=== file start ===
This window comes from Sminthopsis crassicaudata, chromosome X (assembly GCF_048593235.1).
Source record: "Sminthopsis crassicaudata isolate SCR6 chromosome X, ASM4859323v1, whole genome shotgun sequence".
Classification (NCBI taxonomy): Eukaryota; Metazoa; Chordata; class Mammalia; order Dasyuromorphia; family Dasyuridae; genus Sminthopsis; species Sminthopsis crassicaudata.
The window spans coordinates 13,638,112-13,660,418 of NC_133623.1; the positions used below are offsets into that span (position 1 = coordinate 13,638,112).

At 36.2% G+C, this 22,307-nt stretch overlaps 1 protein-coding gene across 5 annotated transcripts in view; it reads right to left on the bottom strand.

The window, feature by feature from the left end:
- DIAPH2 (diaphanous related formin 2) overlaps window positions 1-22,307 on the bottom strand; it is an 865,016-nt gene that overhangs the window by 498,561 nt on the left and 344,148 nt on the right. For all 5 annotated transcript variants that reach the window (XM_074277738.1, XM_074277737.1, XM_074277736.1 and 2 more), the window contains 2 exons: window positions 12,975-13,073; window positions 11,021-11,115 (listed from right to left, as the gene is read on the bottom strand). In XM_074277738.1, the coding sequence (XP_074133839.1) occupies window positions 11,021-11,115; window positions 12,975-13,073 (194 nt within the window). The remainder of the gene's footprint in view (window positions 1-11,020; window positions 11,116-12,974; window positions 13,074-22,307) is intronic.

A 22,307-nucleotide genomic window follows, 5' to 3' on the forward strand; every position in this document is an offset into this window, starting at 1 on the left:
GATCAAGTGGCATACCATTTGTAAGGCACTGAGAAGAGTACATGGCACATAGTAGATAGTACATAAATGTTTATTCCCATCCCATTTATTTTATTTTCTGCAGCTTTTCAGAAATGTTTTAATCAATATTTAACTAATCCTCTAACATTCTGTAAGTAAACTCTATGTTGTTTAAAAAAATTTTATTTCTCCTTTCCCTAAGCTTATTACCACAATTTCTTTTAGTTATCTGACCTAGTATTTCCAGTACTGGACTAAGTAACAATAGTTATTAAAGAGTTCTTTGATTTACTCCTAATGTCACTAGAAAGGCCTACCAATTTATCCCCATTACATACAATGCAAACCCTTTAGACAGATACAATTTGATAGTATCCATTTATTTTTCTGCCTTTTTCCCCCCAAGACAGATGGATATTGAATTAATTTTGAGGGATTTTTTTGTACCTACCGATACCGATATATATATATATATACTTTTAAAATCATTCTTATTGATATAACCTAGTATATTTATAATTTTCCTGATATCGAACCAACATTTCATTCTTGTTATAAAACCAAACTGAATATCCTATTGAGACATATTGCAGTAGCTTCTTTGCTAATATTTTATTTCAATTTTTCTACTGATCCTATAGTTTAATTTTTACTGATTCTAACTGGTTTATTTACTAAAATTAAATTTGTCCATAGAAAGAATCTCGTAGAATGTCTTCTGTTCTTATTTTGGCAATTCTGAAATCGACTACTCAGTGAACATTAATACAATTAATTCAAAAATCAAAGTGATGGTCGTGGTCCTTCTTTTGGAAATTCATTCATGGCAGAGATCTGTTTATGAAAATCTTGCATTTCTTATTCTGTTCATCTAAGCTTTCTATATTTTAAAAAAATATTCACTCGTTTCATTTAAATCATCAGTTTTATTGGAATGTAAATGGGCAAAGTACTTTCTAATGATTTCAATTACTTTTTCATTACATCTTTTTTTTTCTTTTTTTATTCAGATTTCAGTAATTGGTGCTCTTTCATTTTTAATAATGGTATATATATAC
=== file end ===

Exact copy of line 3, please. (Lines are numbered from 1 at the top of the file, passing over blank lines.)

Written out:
Classification (NCBI taxonomy): Eukaryota; Metazoa; Chordata; class Mammalia; order Dasyuromorphia; family Dasyuridae; genus Sminthopsis; species Sminthopsis crassicaudata.